During the college admission process, most teenagers and their parents devote the vast majority of their psychic energy to getting into schools.
It’s understandably a relief when teenagers finally receive their college acceptance letters. This, however, is no time to relax. Families need to focus on deciphering financial aid letters or they could end up spending tens of thousands of dollars too much for a bachelor’s degree.
Unfortunately, financial aid awards are often confusing. As strange as this will sound, when you look at a typical award letter, you may not know if a university is offering a great package or serving up a turkey.
Here is my cynical explanation for why financial aid letters are often so unhelpful: If parents understood what was in a school’s award, they might conclude that the college is too expensive and cross it off their list.
Financial Aid Award Examples
I'm going to share with you some examples of award letters that crossed my desk recently that can help your clients learn how to evaluate them. First, however, I want to pass along the basic figures that should be included, and often aren't, in any award.
Here are the five pieces of information that any financial aid letter should contain:
1. Full cost of attendance. This should be broken down into such expenses as tuition and fees, room and board, textbooks and travel.
2. Grants and scholarships. This is free money and obviously what everybody wants to see in an aid package.
3. Net price. This is the dollar amount that you’ll be obligated to pay after grants and scholarships are deducted.
4. Loans. The award should contain the types of loans and their interest rates.
5. Parents' and student’s expected family contribution. An expected family contribution or EFC is what a family is supposed to be able to afford to pay for one year of college. That figure is automatically generated when a family completes a financial aid application. The student will have an EFC and so will the parents.
Parents should compare the family's combined EFC with the college's proposed price. Unless parents go through this exercise they won’t be able to determine if an award is generous. Let's assume, for instance, that a $50,000 school provides a student with a $22,000 grant. If the family’s EFC was $28,000, this would be a generous award. Based on the family’s EFC, the school would be meeting the full financial aid need of a student:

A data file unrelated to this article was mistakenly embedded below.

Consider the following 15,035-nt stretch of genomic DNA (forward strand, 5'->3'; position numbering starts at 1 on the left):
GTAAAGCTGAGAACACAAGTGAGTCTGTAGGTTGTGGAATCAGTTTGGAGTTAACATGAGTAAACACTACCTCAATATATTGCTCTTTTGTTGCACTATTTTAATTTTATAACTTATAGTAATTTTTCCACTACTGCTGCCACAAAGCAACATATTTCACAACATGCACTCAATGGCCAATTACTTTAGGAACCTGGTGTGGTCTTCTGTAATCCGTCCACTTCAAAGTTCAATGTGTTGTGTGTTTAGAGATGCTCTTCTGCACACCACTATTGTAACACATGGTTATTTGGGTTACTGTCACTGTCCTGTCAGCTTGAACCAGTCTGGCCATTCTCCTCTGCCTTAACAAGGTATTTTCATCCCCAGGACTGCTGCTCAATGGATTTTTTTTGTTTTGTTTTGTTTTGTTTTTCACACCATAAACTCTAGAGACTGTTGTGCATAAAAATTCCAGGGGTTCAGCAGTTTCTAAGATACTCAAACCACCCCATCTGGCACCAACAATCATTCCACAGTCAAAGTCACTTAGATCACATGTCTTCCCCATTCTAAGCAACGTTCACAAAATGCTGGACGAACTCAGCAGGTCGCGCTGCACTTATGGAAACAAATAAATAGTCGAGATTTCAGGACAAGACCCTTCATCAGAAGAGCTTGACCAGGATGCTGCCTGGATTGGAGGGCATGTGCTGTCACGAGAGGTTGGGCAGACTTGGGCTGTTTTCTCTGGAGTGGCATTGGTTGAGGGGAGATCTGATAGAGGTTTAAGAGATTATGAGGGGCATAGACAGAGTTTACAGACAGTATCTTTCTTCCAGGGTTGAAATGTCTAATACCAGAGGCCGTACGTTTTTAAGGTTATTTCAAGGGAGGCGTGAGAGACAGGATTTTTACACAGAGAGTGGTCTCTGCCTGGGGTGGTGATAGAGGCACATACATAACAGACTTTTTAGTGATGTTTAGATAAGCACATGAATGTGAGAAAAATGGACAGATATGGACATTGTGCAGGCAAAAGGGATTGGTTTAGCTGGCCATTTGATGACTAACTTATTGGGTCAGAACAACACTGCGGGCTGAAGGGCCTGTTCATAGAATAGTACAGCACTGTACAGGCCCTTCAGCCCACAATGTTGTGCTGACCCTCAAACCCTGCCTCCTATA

$22,000 (grant) + $28,000 (EFC) = $50,000.
The $22,000 grant would not be adequate if the student came from a family with a lower EFC. Let's assume the family's EFC is $10,000. In that scenario there would be a financial aid gap between what a school is offering in aid and what the parents can afford. Here is how it breaks down:
$22,000 (grant) + $10,000 (EFC) = $32,000. In this case, the family's unmet need would be $18,000.
Misleading award letters
I'm using an award letter from George Washington University to illustrate some of the hazards that families can encounter when evaluating offers.
The GWU aid letter that I saw appeared, at first glance, like a large award. The aid amount was $46,100, but the letter was lacking enough information to know if this offer was worth celebrating. For starters, the letter didn’t include the school's cost of attendance. That’s a huge omission. The school currently costs $58,690.
The award also didn’t include what the family's EFC was. In this case, I happened to know that the family’s EFC was quite modest: $4,100. With that low of an EFC, this family probably made around $50,000 a year. Ideally, the family would have only had to pay $4,100, but their cost would have far exceeded that.
The family actually received $34,000 in grants. So the family would have had to borrow close to $25,000 a year, which in my opinion would have been financial suicide. The family probably would not have realized how poor the aid package was because the school did not identify the federal Stafford Loan in the package as a loan.
There are other ways to mask an award’s real bottom line. For example, I recently saw an award letter that Fordham University sent to a transfer student that didn’t include the room and board costs. Obviously, the costs of living in Manhattan would be tremendous.
Another trick is to stuff aid packages with loans that make it appear to reduce the cost of the school. I've seen plenty of packages that include the federal Parent PLUS Loan to reduce the family's cost even though parents can routinely qualify for the federal PLUS loan regardless of whether it's in a financial aid letter or not. And the loan, with a 7.9% interest rate and a 4% fee based on the loan amount, is hardly going to cut the cost of colleges.
There is some good news for families getting bamboozled by misleading award letters. The new federal Consumer Financial Protection Bureau (admittedly not a favorite of the financial industry ) has been developing a model financial aid disclosure form that clearly states what the college expenses would be for a family, as well as what the costs of borrowing would be. The bureau has released a draft of what it is calling a financial aid shopping sheet and intends to publish a final version, which I hope will be this year.